On this day seventy-one years ago, the United States did not have much to celebrate. No victories, certainly, in the war that had begun with the catastrophe at Pearl Harbor. Nothing that promised to gain the military initiative and nothing, certainly, to raise spirits on the home front. Nothing but defeat.

Japan, meanwhile, had gone from victory unto victory, its fleet defeating that of every nation it faced. The Americans at Pearl Harbor, the Dutch in the Java Sea, the British Royal Navy off Singapore where it lost the Prince of Wales and the Repulse and, then, in the Indian Ocean off Ceylon (now Sri Lanka) where it lost an aircraft carrier, several other ships, many airplanes and men, along with control of the Indian Ocean.

The Japanese fleet was so thoroughly successful that its leaders were asking, "What next?" and finding it difficult to come up with an answer.

Provoked by an audacious American attack on their homeland, the Japanese admirals arrived at an answer that turned out to be disastrous for their fleet and fatal to their country.

That attack was called the “Dolittle Raid,” after the man in command and pilot of the lead aircraft: Lt. Colonel Jimmy Dolittle, probably the second most famous aviator in the world after Charles Lindbergh. The objective was to retaliate against Japan and demonstrate to its citizens that they were not, as their leaders assured them, safe in their island nation. President Roosevelt wanted to take the war to the Japanese. And, not incidentally, do something that would boost the morale of his countrymen.

The obvious method was to launch air attacks from carriers. But any carriers that sailed close enough to Japan to launch and recover their aircraft would surely be spotted and attacked and, most likely, sunk. The United States Navy had only four carriers in the Pacific and needed every one.

Still … if the carrier planes needed to get too close, why not stand off a little further from Japan and launch long-range bombers? A Navy man came up with the idea. The Army Air Corps flew bombers that had the range. Flying a B-25, twin-engine bomber, an Army pilot successfully took off from the deck of the carrier Hornet, in the snow, off Norfolk in early 1942 and the plan began to take shape.

Dolittle took a group volunteer pilots and crew, to Eglin air base in northwest Florida where they practiced, over and over, the sort of very abrupt take off they would have to accomplish to get into the air from a carrier deck. They were there for most of March,1942. Then, they flew their planes to the west coast where they were loaded onto the Hornet which left port for a rendez vous with the carrier Enterprise and its escorts, under the command of Admiral William “Bull” Halsey.

The B-25’s had been modified and stripped down to reduce their weight and increase their range. But nothing could be done to the planes that would enable them to land on a carrier deck. The plan was for the pilots to fly to Japan, bomb their targets, and proceed to China where they would land on airstrips and eventually be repatriated. Russian territory was actually closer but while they were our allies and we were supplying them with vast amounts of equipment for their fight against the Germans, the Soviets had a non-aggression treaty with the Japanese and would not agree to let the Dolittle Raiders land in their country.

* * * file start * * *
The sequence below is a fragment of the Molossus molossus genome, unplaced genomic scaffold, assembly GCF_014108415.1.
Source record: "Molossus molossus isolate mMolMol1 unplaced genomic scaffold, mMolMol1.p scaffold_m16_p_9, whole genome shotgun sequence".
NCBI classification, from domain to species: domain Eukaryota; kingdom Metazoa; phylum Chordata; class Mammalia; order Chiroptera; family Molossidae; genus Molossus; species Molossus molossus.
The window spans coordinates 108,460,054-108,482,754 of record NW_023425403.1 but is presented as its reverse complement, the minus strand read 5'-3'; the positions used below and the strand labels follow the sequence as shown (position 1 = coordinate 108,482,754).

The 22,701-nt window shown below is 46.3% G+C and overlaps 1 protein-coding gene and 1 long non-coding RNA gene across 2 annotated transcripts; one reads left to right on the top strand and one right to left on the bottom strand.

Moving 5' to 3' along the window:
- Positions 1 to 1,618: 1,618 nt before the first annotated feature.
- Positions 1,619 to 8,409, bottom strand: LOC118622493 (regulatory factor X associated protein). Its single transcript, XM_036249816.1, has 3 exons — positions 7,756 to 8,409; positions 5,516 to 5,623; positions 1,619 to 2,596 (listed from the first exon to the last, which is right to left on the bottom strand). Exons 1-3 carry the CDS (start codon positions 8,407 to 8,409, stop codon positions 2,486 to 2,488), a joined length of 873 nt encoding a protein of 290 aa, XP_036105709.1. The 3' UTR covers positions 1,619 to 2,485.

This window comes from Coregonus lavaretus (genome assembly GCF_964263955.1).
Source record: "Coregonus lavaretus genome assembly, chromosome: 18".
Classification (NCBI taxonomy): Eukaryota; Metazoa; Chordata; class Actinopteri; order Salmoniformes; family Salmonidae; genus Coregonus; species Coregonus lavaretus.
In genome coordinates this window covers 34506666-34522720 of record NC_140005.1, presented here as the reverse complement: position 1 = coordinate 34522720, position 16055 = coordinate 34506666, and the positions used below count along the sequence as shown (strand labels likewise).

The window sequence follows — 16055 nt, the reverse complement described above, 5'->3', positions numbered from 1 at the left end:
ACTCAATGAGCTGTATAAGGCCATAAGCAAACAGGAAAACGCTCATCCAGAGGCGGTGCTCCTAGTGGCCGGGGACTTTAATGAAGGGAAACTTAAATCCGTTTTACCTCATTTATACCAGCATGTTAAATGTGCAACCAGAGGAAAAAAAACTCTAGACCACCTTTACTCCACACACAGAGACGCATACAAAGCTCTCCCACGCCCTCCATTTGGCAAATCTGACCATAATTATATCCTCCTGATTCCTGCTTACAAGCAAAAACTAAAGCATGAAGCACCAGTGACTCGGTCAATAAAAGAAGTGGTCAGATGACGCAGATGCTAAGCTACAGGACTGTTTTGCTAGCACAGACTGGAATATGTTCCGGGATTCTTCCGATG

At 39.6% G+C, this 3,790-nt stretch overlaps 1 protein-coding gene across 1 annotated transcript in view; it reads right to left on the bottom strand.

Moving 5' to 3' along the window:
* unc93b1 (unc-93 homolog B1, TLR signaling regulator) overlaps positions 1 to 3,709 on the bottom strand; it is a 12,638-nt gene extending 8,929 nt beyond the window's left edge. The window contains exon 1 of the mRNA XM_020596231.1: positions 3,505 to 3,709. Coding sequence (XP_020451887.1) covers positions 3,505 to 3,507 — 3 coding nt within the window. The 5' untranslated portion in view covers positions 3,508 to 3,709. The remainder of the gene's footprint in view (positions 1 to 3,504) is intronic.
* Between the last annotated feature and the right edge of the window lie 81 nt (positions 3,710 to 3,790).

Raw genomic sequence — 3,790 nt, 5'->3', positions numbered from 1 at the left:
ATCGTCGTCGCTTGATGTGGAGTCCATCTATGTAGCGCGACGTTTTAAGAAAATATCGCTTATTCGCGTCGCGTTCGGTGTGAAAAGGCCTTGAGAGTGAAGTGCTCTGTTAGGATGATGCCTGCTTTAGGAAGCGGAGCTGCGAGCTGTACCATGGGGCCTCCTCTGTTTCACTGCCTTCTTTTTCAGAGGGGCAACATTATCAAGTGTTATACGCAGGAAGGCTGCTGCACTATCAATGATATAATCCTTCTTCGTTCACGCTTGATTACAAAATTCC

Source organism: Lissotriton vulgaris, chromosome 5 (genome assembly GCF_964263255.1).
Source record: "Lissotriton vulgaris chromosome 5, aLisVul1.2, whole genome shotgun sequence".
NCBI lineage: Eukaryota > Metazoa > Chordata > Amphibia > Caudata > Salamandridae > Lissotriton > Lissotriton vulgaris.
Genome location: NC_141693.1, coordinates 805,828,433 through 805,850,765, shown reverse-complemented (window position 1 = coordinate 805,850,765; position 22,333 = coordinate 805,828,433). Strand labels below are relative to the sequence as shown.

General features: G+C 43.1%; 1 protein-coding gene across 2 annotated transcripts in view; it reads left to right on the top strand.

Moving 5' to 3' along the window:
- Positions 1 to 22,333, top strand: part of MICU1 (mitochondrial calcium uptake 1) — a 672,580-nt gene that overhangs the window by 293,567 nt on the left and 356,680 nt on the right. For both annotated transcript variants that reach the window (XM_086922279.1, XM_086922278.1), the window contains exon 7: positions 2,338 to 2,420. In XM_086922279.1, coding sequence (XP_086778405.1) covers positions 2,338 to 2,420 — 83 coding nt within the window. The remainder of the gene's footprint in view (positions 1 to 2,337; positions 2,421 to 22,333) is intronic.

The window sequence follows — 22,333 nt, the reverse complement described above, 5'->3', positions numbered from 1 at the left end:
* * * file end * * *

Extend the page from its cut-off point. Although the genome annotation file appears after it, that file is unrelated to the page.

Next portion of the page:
Long odds grew even longer when the American carriers and their escorts were spotted by patrolling Japanese ships with some 300 miles still to sail before they reached the launch point. The decision of commanders on the scene was … launch immediately.

There is grainy, black and white film of the inelegant B-25s rolling ponderously down Hornet’s flight deck, straining to become airborne and then seeming to leap into the air in something that looks like desperation.

Sixteen planes left Hornet. The raiders bombed Japan and most made it to China where most crashed. Some men, incuding Dolittle, bailed out of their airplanes. (One plane landed in Vladivostok.) Some raiders were captured and some executed by the Japanese. Most were repatriated. Dolittle considered the raid a failure and expected to be court martialed when he returned to the states. He was, instead, awarded the Medal of Honor.

The raid, in truth, did little damage to Japan and that was easily repaired. But it did, undeniably, raise morale in the United States. Still, risking half the U.S. Navy’s carriers to accomplish this might have seemed reckless except …

The Japanese high command was so shocked by the raid that it decided to send its fleet east to finish the fight with the U.S. Navy and ensure that this would never happen again. The Dolittle raid, then, led to the Battle of Midway.

Also, Japanese message traffic increased significantly after the raid and this was a boon to American code breakers whose work was crucial to the victory at Midway.

On April 18th there is a reunion of the Dolittle Raiders. Sixty-one of the eighty survived the war. Now, there are four. Three of them, are back in northwest Florida for this year’s reunion: Lt. Col. Richard E. Cole, 97, Lt. Col. Edward Saylor, 95, and Staff Sgt. David J. Thatcher, 92. Lt. Col. Robert L. Hite, 95, is ill and cannot attend.

There will not be another reunion, this is the last. At every reunion, a set of 80 silver goblets, each engraved with a raider’s name, is flown from the U.S. Air Force Academy to the reunion site and the goblet bearing the name of any man who has passed in the last year is ceremoniously turned upside down. The original plan was for the last two survivors to break open a bottle of 1896 cognac, kept on hand for the occasion, pour some into their two goblets and raise a toast themselves and the other 78.

Since there will be no more reunions, the three will fill their goblets, make that toast, drink, then turn those last goblets upside down.

A toast, then, to them all.

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